Saturday, September 18, 2021

North Korea | Introduction

AsiaNorth KoreaNorth Korea | Introduction


North Korea is located between 37° and 43° north latitude and 124° and 131° east longitude on the Korean Peninsula. It is 120,540 square kilometers in size (46,541 sq mi). To the north, North Korea has land borders with China and Russia, and along the Korean Demilitarized Zone, it shares land boundaries with South Korea. The Yellow Sea and Korea Bay are to its west, while Japan is to its east across the Sea of Japan (East Sea of Korea).

Because of the numerous consecutive mountain ranges that crisscross the peninsula, early European travelers to Korea noted that the land resembled “a sea in a strong gale.” Mountains and uplands cover a significant portion of North Korea, which are divided by steep and narrow valleys. North Korea is home to all of the Korean Peninsula’s mountains with altitudes of 2,000 meters (6,600 feet) or higher. Paektu Peak, a volcanic mountain with a height of 2,744 meters (9,003 feet) above sea level, is North Korea’s highest point. The Hamgyong Range in the far northeast and the Rangrim Mountains in North Korea’s north-central region are two more notable ranges. The picturesque splendor of Mount Kumgang in the Taebaek Range, which extends into South Korea, is legendary.

In the west, the coastal plains are broad, whereas in the east, they are sparse. The plains and lowlands are home to the vast bulk of the people. Forest comprises approximately 70% of the nation, mainly on steep slopes, according to a United Nations Environmental Programme study from 2003. The Amnok (Yalu) River is the world’s longest river, with a length of 790 kilometers (491 mi).

North Korea has a mix of continental and oceanic climates, although the majority of the country has a humid continental climate according to the Köppen climate classification system. The northern and northwestern winds that blow from Siberia provide clear weather mixed with snow storms throughout the winter. Because to the southern and southeastern monsoon winds that bring moist air from the Pacific Ocean, summer is by far the warmest, most humid, and rainiest season of the year. From June through September, about 60% of total precipitation falls. Between summer and winter, spring and fall are transitional seasons. Pyongyang’s daily average high and low temperatures are 3 and 13 degrees Celsius (27 and 9 degrees Fahrenheit) in January and 29 and 20 degrees Celsius (84 and 68 degrees Fahrenheit) in August.


The climate is classified as continental, with summer being the wettest season. Summers are hot, but winters may be very cold, with temperatures as low as -30°C. Droughts in the late spring are often followed by heavy floods. During the early fall, there are a few typhoons.


North Korea’s 24,852,000 inhabitants are racially homogenous, with the exception of a tiny Chinese minority and a few ethnic Japanese. The population was expected to rise to 25.5 million by 2000 and 28 million by 2010, according to demographic analysts in the twentieth century, but owing to the North Korean famine, this never happened. It started in 1995, lasted three years, and resulted in the deaths of 300,000 to 800,000 North Koreans each year. Malnutrition-related diseases such as pneumonia and TB, rather than hunger, were more likely to blame for the fatalities.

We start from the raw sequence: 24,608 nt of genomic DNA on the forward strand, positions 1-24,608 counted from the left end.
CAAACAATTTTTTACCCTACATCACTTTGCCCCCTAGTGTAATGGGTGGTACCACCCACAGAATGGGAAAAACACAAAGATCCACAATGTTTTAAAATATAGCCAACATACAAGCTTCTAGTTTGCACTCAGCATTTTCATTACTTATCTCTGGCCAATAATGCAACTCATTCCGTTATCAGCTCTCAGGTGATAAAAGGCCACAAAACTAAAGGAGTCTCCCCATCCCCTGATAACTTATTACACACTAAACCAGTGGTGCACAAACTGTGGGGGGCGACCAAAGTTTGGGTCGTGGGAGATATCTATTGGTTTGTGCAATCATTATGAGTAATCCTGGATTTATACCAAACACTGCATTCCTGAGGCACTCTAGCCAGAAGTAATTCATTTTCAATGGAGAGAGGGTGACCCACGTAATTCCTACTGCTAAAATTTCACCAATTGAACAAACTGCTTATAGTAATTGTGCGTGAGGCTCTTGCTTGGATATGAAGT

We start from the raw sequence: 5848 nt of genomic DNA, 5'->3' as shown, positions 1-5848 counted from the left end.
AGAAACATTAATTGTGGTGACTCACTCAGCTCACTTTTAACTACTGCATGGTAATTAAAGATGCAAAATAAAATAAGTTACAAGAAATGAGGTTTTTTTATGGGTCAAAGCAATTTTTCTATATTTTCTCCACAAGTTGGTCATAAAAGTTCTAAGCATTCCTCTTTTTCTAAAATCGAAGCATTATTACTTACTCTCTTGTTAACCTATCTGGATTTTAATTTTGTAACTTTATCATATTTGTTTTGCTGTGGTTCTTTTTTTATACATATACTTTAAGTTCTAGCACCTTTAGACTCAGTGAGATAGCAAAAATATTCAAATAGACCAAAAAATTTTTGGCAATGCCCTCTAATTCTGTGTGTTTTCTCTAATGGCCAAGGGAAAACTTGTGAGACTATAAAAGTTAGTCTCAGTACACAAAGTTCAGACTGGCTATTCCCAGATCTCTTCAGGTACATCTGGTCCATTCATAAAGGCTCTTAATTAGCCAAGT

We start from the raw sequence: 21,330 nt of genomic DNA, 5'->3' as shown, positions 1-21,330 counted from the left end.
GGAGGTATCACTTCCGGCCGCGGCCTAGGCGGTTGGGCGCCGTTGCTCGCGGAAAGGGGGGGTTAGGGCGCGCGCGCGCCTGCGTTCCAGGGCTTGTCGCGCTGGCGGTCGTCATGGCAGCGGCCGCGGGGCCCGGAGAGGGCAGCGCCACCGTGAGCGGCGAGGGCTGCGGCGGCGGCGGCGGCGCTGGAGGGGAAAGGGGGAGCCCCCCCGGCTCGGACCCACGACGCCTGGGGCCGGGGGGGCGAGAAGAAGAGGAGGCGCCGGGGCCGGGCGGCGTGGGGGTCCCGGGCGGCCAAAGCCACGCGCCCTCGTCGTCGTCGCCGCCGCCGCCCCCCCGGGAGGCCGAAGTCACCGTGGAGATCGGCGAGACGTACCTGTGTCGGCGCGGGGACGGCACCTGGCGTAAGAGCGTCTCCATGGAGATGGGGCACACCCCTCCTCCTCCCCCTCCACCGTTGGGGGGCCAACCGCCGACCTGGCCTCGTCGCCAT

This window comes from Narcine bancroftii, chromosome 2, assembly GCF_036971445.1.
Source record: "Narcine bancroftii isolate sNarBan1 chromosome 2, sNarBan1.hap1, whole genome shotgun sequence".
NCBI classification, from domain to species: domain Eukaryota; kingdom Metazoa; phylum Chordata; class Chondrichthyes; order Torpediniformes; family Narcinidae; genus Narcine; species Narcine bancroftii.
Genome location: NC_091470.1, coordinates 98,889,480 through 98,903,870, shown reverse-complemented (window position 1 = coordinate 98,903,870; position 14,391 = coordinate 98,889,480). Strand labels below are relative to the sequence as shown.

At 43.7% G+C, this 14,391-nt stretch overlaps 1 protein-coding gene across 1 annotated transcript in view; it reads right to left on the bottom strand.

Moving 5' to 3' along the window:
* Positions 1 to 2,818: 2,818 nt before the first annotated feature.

To fight the hunger, international donors headed by the United States began sending food via the World Food Program in 1997. Despite a significant decrease in assistance under the George W. Bush administration, the situation progressively improved: the number of hungry children fell from 60% in 1998 to 37% in 2006 and 28% in 2013. In 2013, domestic food production almost returned to the required annual level of 5.37 million tons of grain equivalent, but the World Food Program stated that nutritional variety and availability to fats and proteins remained limited.

The famine had a major effect on population growth, which fell from 0.9 percent per year in 2002 to 0.53 percent per year in 2014. Late marriages following military duty, limited living space, long hours of labor or political studies all add to the population’s exhaustion and slow its development. The national birth rate is 14.5 births per 1,000 people per year. Two-thirds of households are made up of extended families that live in two-room apartments. Marriage is very ubiquitous, and divorce is uncommon.


North Korea is an atheist regime that forbids public worship. In North Korea, no official data on faiths are available. According to Religious Intelligence, 64.3 percent of the population is non-religious, 16 percent practices Korean shamanism, 13.5 percent practices Chondoism, 4.5 percent practices Buddhism, and 1.7 percent practices Christianity. The right to religious rituals and freedom of religion are guaranteed under the Constitution, although faiths are officially regulated by the government.

Buddhism and Confucianism continue to have an impact on cultural life. Buddhists, according to reports, are doing better than other religious groups. Because Buddhism plays such an important part in traditional Korean culture, the government provides them with limited money to promote the faith.

The Chongu Party, which is controlled by the WPK, is the official representative of Chondoism (“Heavenly Way”), an indigenous syncretic belief incorporating aspects of Korean shamanism, Buddhism, Taoism, and Catholicism. The Open Doors mission, on the other hand, says that North Korea is home to the world’s most severe persecution of Christians. There are four state-sanctioned churches, but proponents of religious liberty argue that they serve as displays for outsiders. Religious persecution in North Korea is a source of concern for Amnesty International.